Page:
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  1. #1

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    Is Hapkido a good martial art ?

    I have been doing muay thai for three and a half years,i have looked into other martial arts like BJJ (i tried but i did not like it very much) and baji but i could not find any school around here, i looked into kenpo but walked away from the school when i saw that they had seventeen year old black belts that got their belts in barely a year or two (www.DPKEMPO.com see it to believe it) I have been very satisfied with muay thai it has been useful on more than one occasion but i would love to try something different just for a change,recently i have been doing some research on hapkido, it looked pretty good (besides the overly flashy kicks) the grappling and takedowns as well as the joint locks all looked pretty effective,but i wanted to read your opinions on the martial art as well.

  2. #2

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    Many people on here would have you believe it is a useless martial art, but infact it can very effective in many fighting situations. I've spoken to many people who have trained in this particular style, and they really seem to enjoy it. It does have overly flashy kicks, but those are found in almost any martial art. It not only features joint locks, striking, grappling, and takedowns, but it also has pressure points involved as well.
    I added that last one because I've found that pressure points can be quite effective in tight situations. My brother studies Ninjutsu, and I study Muay Thai and BJJ (and Karate soon) and also took a few classes of Hapkido, and when I do takedowns, and holds on him, he always uses a few good pressure points to make me let go, or back off.
    Largely it is a streetwise, and fun martial art, which because of it's broad span of techniques, can be carries into your life for many years. As you grow old, the techniques that you and I have learned in Muay Thai will slowly begin to leave our ability to preform easily, and we will be left far weaker than we were before. Many of the techniques of hapkido could still be used for a long time into your years, and there is always plenty to learn from it. Just make sure that the school you attend is a suitable one.

  3. #3

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    Hi, I study and teach Hapkido in New Zealand. "Hapkido" is a generic name like "karate" so anybody can set themselves up as a "Hapkido" instructor and teach whatever they like. So there are a lot of "styles" of Hapkido out there. We don't teach the "fancy kicks" but a lot of other Hapkido "styles" do. I guess you need to shop around and judge for yourself.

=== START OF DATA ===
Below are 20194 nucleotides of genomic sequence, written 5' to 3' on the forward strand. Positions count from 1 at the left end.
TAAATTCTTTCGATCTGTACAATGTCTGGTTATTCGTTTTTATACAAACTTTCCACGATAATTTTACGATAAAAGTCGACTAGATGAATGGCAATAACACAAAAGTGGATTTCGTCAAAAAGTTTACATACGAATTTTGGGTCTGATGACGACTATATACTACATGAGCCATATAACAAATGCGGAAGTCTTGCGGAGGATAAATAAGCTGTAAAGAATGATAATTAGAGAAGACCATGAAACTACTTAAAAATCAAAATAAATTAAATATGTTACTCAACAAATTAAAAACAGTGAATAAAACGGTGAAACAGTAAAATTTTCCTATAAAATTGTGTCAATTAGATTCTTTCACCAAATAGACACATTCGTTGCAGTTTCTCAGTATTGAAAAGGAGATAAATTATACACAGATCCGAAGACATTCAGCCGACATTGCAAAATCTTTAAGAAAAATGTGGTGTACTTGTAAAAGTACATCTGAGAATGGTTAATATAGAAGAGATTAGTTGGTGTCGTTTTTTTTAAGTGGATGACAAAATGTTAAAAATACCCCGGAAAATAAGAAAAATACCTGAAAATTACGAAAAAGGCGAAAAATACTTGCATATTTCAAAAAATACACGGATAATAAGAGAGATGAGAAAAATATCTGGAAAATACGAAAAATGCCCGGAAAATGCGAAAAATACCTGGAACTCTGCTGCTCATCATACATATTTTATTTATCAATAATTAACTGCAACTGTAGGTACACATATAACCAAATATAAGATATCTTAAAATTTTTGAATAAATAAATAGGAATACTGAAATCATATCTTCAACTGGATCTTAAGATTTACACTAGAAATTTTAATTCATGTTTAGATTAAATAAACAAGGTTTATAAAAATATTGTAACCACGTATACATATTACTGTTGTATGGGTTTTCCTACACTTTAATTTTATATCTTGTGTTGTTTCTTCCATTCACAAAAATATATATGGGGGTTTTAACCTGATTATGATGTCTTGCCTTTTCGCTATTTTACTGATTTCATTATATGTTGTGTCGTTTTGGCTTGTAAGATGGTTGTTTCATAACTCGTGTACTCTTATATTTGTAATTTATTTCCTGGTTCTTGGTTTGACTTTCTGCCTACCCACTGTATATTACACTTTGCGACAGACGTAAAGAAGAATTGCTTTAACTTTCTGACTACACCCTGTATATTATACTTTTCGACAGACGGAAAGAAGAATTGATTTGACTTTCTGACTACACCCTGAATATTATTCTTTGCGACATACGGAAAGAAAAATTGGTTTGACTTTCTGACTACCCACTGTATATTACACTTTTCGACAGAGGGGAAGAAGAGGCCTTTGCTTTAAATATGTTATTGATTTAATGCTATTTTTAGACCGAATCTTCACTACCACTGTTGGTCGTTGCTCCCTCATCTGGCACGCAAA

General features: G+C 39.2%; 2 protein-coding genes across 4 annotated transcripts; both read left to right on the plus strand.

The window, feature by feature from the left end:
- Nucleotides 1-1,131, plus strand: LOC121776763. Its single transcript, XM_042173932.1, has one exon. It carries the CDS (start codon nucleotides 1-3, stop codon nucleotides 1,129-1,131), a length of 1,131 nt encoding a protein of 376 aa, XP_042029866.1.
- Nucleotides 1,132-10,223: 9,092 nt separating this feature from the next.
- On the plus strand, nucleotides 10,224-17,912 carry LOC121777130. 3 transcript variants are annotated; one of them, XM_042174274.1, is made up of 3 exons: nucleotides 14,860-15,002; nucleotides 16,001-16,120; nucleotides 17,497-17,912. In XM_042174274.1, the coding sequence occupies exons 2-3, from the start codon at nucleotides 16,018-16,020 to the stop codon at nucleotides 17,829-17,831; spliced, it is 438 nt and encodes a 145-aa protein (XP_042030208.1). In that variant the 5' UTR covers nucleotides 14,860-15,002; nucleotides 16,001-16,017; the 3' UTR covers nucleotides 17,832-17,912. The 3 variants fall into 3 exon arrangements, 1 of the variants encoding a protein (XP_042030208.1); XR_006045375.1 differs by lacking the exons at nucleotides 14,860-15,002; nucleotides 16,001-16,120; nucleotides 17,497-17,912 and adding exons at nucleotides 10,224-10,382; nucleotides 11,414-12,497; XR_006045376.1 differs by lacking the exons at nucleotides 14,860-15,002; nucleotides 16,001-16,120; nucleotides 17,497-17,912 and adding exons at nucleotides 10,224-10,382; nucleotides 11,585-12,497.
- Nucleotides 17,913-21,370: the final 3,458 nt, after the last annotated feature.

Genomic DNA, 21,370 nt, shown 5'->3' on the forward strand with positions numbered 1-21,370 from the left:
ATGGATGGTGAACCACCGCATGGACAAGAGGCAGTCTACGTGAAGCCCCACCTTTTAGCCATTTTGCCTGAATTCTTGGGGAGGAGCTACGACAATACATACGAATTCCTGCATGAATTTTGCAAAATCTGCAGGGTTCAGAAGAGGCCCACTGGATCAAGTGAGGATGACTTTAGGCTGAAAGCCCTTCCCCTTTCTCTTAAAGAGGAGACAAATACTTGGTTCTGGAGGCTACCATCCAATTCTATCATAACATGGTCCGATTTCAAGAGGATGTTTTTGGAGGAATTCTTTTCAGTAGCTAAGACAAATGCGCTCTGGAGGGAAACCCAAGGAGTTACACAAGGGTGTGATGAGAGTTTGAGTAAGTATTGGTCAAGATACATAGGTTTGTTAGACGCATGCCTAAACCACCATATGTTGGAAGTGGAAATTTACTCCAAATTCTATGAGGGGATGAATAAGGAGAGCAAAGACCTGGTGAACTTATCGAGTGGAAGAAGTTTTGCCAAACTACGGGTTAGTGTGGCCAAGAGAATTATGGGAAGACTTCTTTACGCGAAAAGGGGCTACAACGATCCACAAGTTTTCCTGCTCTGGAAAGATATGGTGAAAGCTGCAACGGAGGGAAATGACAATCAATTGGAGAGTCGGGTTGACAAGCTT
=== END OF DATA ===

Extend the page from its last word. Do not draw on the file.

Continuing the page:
4. #4

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    Quote Originally Posted by Callum Forbes
    Hi, I study and teach Hapkido in New Zealand. "Hapkido" is a generic name like "karate" so anybody can set themselves up as a "Hapkido" instructor and teach whatever they like. So there are a lot of "styles" of Hapkido out there. We don't teach the "fancy kicks" but a lot of other Hapkido "styles" do. I guess you need to shop around and judge for yourself.
    I am a little confused, could you give a little more detail as to how Hapkido is a generic name like Karate, which unknown to me is a generic name ?

    I am slightly confused by this statement.

  5. #5

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    I study and teach a traditional system of Hapkido, and would say to you that Callum is correct about shopping around. There are a lot of pretenders that say they do Hapkido....I think that may be what he means by Hapkido becoming generic. A lot of us who do the real thing resent this sad fact. Many are actually tae kwon do people that have learned a few (BAAAAAD) wrist techniques (or Son Mok Sool, in Korean) and start calling themselves Hapkido.

    To identify solid Hapkido, look for people who can REALLY do breakfalls - an air-roll is often the only way to avoid injury from a well-executed Hapkido self-defense technique, and real Hapkido people start learning to fall at white belt. Look for small circle motion...big circle techniques look great in pictures and CAN hurt, but small circle techniques DO hurt. Look for people tapping in pain because they obviously mean it (if you're tapping and smiling, then it don't freakin' hurt -- so guess what? It don't freakin' work!!). Look for circular and stomping kicks to the knees and ankles...many if not all of DoJuNim Ji Han-jae's kicks were designed to be executed in street shoes with hard soles.

    Just a few quick things to note. Hope it helps.